On the other hand, it introduced something known as General Data Protection Regulation (GDPR for short), a set of rules to protect everybody’s privacy. It has been in force since May 25, 2018, and even the transnational worldwide companies, such as Google, Twitter or Facebook, must comply to be allowed to operate anywhere within the EU territory.

Many, if not most, of today’s EU leaders claim Maoist past. And, as well, many, if not most, of today’s EU leaders are on board with Klaus Martin Schwab’s (of the World Economic Forum infamy) Great Reset, a.k.a. fourth industrial revolution.

They seem somewhat unsure when the Bill and Melinda Gates Foundation’s genocidal plans top the agenda: they are all agog about the Gates climate change claim. In light of the latest developments, they are not altogether certain about vaccination. And the eugenics ideas promoted by the Gates duo, while sounding attractive to many of the EU poohbahs, still leaves them shaking in their boots: memories of Adolf Hitler still hit too close to home.

They are not so sure, either, about George Soros and his Open Societies that clamour for a one-world government, controlled formally by the United Nations Organisation, but subordinated to persons and groups unknown. Where would this arrangement leave them, with all those benefits and perks they’ve been enjoying at taxpayers’ expense?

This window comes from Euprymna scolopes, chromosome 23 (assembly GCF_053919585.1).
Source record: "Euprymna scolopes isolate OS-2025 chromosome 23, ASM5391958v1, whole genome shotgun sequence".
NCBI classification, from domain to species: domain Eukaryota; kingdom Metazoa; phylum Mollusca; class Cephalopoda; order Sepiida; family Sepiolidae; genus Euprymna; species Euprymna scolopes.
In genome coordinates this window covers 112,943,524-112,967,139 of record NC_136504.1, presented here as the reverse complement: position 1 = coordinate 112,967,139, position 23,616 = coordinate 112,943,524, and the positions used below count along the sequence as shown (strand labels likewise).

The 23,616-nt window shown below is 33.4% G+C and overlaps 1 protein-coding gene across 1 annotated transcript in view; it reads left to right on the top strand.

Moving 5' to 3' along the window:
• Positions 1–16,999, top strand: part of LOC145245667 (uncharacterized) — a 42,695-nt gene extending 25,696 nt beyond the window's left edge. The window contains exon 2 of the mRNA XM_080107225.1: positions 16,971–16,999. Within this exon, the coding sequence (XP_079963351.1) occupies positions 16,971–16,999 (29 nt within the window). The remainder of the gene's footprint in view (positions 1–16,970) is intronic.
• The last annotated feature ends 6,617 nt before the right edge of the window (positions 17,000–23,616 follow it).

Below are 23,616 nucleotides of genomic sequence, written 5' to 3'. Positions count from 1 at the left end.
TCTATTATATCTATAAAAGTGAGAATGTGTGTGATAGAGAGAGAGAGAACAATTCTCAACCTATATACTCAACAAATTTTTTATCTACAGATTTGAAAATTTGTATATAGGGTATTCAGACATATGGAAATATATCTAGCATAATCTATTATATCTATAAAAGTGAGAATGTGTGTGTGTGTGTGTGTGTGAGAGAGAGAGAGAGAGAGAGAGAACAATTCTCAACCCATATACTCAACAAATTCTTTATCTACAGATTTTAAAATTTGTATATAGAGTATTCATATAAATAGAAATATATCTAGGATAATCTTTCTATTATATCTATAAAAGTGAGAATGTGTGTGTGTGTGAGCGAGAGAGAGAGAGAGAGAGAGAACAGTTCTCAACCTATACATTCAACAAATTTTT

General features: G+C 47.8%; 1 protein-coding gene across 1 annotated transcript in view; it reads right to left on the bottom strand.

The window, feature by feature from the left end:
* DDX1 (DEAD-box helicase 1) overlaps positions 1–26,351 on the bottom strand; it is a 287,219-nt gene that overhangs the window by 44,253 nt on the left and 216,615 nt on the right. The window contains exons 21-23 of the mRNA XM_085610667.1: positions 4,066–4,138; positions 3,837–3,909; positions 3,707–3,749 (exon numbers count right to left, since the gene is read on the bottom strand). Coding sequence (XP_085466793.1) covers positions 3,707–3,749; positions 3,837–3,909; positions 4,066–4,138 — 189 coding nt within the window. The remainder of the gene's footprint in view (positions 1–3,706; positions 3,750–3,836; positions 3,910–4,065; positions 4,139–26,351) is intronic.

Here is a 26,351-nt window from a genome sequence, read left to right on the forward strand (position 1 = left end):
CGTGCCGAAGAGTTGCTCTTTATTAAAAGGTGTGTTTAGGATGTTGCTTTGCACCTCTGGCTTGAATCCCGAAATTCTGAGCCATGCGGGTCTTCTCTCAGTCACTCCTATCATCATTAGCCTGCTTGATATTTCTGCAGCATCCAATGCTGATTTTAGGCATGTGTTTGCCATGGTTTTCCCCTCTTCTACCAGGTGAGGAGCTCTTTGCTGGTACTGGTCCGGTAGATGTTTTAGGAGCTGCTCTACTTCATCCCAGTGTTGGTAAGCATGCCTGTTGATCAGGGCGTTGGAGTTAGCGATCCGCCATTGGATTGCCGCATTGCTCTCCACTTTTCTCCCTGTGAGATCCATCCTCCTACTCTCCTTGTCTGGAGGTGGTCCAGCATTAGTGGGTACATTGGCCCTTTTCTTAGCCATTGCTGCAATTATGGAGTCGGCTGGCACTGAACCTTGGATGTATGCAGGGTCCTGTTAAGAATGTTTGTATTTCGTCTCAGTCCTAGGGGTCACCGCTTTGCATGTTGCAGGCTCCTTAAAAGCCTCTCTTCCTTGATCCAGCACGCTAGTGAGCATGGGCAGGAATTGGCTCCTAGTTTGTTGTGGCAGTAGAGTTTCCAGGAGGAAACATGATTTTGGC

Again, here enters the one hand, and the other: they all of a sudden find themselves defending Europeans’ privacy, and ditching extraordinary tools of controlling the masses, including Artificial Intelligence.

Against the grain?

Depends on whom you ask. The EU sees the solution in telling member states to set up something they call assessment boards to decide which of the AI applications are kosher and which aren’t.

Anew: on the one hand, shocking, as the Brussels EU head office will share power with individual countries, something it hasn’t done in decades. On the other hand, while many countries will decide to curb the use of AI not only to snitch on its own citizens (jó napot kívánok, Orbán Viktor úr, and dzień dobry, panie Morawiecki) but altogether, many others (Grüßgott, Frau Merkel, Bon Jour, Monsieur Macron, and dobrý den, pane Babiši) will be much more lenient.

After all, they can use not only China, but a number of North American jurisdictions for their examples, too.

Many municipalities in Canada quite openly install all kinds of closed-circuit television systems on their ways and byways, telling citizens who dare ask that they’re doing it in their own interest, so nobody can rob them and go unpunished, and rot like that.

In any case, those who develop or dare sell AI software that is on the banned list in the EU could face fines up to four per cent of what they make globally. And that includes those who are based elsewhere in the world.